The Return of Divisive Sameness

Two old political chestnuts have resurfaced in recent months, both beginning their periodic regrowth among the kudzu of punditry, an expansion that recurs every time our media begins preparing for the presidential campaign season. I was tempted here to use the Lazarus metaphor, or to refer to the recent occurrences as a re-birth, but in truth these two concepts never really die, they merely wax and wane in a four-year cycle in line with the rise and fall of media discussion of the race for the presidency (something that also never seems to go away). These two popular simplifying constructs are, currently and predictably, on their way back into prominence, despite the fact that they are a very poor fit for the political reality we experience, and despite the fact that they contradict each other.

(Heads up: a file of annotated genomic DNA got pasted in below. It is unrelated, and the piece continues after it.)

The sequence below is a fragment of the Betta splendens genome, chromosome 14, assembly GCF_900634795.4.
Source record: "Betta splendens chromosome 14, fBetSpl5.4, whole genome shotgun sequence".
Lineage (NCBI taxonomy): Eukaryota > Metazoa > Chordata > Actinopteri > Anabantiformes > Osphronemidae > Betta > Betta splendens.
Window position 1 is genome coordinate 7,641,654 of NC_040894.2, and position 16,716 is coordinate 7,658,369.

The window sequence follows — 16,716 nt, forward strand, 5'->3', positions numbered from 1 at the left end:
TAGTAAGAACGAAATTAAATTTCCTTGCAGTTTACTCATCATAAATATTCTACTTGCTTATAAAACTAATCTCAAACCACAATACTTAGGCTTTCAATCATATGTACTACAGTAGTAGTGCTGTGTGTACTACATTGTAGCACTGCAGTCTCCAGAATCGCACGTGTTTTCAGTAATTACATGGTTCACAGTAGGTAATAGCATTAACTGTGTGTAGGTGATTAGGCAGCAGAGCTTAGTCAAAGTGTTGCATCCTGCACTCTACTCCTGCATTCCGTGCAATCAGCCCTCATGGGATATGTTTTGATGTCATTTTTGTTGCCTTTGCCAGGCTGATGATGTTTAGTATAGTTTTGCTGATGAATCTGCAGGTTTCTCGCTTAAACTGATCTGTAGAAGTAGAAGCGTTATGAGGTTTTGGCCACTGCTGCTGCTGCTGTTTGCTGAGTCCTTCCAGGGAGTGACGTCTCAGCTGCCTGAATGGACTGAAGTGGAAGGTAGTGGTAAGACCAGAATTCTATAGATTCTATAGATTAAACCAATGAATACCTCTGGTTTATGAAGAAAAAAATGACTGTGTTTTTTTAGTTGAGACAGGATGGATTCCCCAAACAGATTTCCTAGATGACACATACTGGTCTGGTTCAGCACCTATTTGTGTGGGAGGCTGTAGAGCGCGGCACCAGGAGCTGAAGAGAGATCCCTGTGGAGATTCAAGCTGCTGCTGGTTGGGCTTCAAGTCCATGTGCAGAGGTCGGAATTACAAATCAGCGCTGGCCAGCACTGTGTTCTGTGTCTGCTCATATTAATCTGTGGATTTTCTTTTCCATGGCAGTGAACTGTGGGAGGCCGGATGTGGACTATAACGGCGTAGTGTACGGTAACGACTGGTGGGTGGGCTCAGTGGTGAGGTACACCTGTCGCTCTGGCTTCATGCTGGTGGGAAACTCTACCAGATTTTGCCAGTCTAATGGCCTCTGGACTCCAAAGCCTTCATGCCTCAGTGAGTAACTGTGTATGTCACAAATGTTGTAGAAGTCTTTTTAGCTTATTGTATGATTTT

False generalization number one is the idea that there is really no difference between the two political parties. Depending on the preferences of the speaker, the two parties are both toadies to the corporate agenda, or they have become devoted to their own self-preservation above all else, or they are both victims of the beltway mindset, separated from and unresponsive to their constituents back home. The concept of big-party sameness has been promulgated by a variety of smaller third parties, by unaffiliated third-way promoters, and by those whose primary interest seems to be to reduce voter participation. It is an argument popular among people who don’t know much about politics but who want to say something that sounds both savvy and cynical. It is also popular with those who align with one of the two major parties but who are unhappy with their party’s stance on specific issues. Like almost all broad generalizations about politics, it is plainly at odds with the observed facts, such as, for example, the voting records of most Republicans and Democrats, both in Congress and at the state level, over the past three decades.